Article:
EverCrack does not use frequency analysis. It uses a comparison and reduction
approach based on the patterns of the cipher words. The full description of how
it works EverCrack Kernel.
and the online tool is EverCrack Tool
A uniliteral cipher consists of replacing each clear symbol with a
stitution cipher  there is always a onetoone correspondence between cleartext
units and cipher text units. Here the difference between a unit and a symbol
emerges  in multiliteral ciphers the single cleartext symbol is replaced by more
than one ciphertext symbol [a polygraph].
clear text message.
Specific Uniliteral Monoalphabetic Substitution Ciphers
A multiliteral cipher consists of replacing each clear symbol
resent a single clear symbol, then using the following plain and cipher alphabets:
A

B

C

D

E

F

G

H

I

J

K

L

M

N

O

P

Q

R

S

T

U

V

W

X

Y

Z

ZY

XW

VU

TS

RQ

PO

NM

LK

JI

HG

FE

DC

BA

AB

CD

EF

GH

IJ

KL

MN

OP

QR

ST

UV

WX

YZ

clear text message: T H I S I S A S E C R E T M E S S A G E
cipher text message: MNLKJIKL JIKL ZY KLRQVUIJRQMN BARQKLKLZYNMRQ
uniliteral cipher  just a little extra manual work. It should be obvious that
it is not a uiliteral cipher because it would then be an anomolous message
consisting of five words, three of which are quite lengthy [words of specific
lengths also tend to have specific frequency distributions].
discovered that every language has a characteristic pattern to the distribution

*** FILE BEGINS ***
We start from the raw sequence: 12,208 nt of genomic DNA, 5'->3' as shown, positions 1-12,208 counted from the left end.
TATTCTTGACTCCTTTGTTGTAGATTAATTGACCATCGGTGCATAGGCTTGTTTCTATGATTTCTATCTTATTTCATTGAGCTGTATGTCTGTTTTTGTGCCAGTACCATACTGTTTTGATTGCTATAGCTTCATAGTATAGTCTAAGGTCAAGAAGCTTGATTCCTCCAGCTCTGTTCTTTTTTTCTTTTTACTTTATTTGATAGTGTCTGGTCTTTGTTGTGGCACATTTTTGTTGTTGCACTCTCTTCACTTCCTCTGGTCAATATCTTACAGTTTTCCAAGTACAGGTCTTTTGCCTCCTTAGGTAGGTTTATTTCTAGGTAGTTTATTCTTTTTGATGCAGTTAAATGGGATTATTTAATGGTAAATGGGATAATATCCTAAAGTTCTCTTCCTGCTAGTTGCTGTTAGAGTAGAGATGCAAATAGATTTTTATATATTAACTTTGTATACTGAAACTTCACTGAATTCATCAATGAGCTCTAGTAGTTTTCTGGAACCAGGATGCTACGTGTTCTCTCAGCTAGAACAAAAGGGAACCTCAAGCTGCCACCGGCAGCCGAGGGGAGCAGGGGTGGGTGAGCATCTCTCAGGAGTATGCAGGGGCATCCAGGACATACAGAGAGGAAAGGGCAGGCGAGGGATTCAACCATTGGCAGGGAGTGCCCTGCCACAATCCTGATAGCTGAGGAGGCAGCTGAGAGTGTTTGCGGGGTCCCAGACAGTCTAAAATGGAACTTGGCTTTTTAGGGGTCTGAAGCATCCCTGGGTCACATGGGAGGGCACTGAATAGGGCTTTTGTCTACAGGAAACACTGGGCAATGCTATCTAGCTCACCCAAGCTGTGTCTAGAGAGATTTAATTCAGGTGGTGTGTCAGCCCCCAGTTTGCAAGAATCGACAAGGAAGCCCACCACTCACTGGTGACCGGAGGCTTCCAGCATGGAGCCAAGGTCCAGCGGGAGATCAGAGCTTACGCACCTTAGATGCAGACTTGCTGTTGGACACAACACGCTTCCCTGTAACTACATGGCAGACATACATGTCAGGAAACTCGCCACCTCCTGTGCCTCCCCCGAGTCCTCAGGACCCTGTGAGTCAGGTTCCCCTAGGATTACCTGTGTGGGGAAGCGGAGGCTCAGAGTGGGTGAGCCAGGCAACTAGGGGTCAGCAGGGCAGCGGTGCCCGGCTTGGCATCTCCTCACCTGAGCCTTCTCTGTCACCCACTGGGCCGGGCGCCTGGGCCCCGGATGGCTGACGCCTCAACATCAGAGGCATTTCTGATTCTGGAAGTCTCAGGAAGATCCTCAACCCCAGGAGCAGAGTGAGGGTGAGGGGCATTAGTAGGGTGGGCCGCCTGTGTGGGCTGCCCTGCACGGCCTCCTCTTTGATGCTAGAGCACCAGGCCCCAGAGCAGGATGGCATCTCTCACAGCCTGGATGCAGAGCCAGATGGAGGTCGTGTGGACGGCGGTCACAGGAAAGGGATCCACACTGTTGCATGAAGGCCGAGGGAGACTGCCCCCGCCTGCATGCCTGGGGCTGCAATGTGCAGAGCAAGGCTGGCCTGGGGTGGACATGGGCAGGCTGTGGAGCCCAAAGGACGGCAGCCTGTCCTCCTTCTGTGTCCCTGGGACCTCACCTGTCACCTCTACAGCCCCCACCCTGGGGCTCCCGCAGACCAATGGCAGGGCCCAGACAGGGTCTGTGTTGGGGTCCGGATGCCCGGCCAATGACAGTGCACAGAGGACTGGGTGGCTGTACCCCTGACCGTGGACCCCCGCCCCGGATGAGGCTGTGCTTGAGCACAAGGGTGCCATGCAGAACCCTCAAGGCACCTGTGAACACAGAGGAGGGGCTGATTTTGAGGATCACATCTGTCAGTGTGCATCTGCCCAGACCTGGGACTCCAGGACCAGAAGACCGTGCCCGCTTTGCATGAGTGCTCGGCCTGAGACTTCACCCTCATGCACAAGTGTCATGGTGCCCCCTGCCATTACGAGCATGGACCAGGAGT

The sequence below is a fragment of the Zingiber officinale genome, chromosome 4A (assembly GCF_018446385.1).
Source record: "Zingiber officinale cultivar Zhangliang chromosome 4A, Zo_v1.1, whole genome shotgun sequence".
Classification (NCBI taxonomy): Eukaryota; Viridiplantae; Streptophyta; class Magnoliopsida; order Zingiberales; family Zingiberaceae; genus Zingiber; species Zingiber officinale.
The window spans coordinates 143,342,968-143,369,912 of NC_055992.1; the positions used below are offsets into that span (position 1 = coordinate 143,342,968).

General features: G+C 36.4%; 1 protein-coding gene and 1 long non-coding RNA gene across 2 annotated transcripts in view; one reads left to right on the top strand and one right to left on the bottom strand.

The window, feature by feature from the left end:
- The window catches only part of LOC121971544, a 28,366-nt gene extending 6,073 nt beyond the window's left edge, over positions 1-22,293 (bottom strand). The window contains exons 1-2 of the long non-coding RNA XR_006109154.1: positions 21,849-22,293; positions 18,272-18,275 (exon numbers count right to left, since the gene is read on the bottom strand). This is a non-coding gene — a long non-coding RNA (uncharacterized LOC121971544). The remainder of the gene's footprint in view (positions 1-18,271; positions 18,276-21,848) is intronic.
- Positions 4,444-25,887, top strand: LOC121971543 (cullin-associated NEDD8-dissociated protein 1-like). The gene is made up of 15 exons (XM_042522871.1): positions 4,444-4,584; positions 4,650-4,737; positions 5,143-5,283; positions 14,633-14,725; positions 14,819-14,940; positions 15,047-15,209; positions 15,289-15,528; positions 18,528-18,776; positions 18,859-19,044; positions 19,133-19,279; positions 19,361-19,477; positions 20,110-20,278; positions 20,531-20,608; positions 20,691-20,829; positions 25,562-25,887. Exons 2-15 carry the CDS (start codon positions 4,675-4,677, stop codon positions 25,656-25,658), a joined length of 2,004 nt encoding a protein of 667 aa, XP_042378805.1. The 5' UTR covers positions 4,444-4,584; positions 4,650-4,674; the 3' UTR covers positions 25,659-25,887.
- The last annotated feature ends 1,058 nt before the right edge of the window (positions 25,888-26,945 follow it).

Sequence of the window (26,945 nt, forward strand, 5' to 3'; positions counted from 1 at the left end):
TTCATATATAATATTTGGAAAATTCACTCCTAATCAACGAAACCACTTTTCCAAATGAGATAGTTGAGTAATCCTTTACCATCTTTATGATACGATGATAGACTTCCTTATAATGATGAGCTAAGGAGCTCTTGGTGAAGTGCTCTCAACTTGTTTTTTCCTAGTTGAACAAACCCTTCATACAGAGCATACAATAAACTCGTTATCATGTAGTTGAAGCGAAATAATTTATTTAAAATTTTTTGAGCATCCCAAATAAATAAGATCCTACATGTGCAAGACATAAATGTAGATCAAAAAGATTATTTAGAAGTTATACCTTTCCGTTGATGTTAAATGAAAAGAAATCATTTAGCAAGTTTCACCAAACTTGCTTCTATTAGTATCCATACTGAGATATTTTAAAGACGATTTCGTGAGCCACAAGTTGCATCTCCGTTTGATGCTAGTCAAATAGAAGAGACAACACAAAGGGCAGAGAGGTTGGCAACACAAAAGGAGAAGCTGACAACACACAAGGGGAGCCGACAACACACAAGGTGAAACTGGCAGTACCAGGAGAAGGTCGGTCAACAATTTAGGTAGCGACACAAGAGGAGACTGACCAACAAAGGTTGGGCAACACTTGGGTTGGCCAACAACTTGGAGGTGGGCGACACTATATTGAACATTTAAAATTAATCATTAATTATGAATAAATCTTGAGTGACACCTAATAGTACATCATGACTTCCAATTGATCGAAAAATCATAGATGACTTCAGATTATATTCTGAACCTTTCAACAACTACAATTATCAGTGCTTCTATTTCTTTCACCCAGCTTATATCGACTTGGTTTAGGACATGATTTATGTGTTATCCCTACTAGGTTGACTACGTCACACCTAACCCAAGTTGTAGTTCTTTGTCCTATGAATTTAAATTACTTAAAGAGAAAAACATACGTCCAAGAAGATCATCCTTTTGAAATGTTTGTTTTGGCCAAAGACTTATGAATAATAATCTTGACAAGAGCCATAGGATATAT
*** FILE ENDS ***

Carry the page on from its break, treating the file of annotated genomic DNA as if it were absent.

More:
of the letters that comprise that language. That property of language is a ref
erence that can be used to perform cryptanalysis. In this case, to make the
cipher more difficult to solve, that property of the language has been trivially
disguised.
with uniliteral monographs [the conversion is arbitrary] to then feed into the
EverCrack Monoalphabetic Substutition Cipher Cracker to crack the message.
Monographic ciphers are created by encrypting only one plain
not make a difference]. All of the previous plaincipher alphabets have used
this method. The important factor resulting from this method is, if only
alphabetical characters are encrypted [in contrast to punctuation and numbers],
there will always be a pool of 26 [or less] unique clear symbols and cipher
symbols.
distribution of the clear letters comprising the clear message.
Polygraphic ciphers are created by encrypting more than one
symbols encrypt to does matter]. Although, since we are still dealing with
monoalphabetic substitution ciphers at this point, the correspondence between
clear text units and cipher text units is still onetoone, this type of
cipher is considerably more difficult to crack than a monographic cipher. Out of
the 26 letters, a pool of 676 digraphs can be constructed [although many di
graphs, BX, never actually appear in clear text]. Thus, there must be a
few hundred cipher digraphs to account for the clear digraphs [that are en
crypted] depending on the size of the message.
contain an equal number of letters a "cipher pad" can be used]:
Clear Digraphs

TH

IS

AS

EC

RE

TM

ES

SA

GE

Cipher Digraphs

AB

CD

EF

GH

IJ

KL

MN

OP

QR

with a resulting cipher text of: AB CD CD EF GH IJ KL MN OP QR
the number of clear symbols and the number of cipher units  in this case, less
cipher units result using polygraphic enciphering. This not only hides the
frequency distribution of the text but also the number of underlying symbols per
se! This means that a different form of frequency analysis must be performed:
digraphic frequency analysis [or polygraphic in general]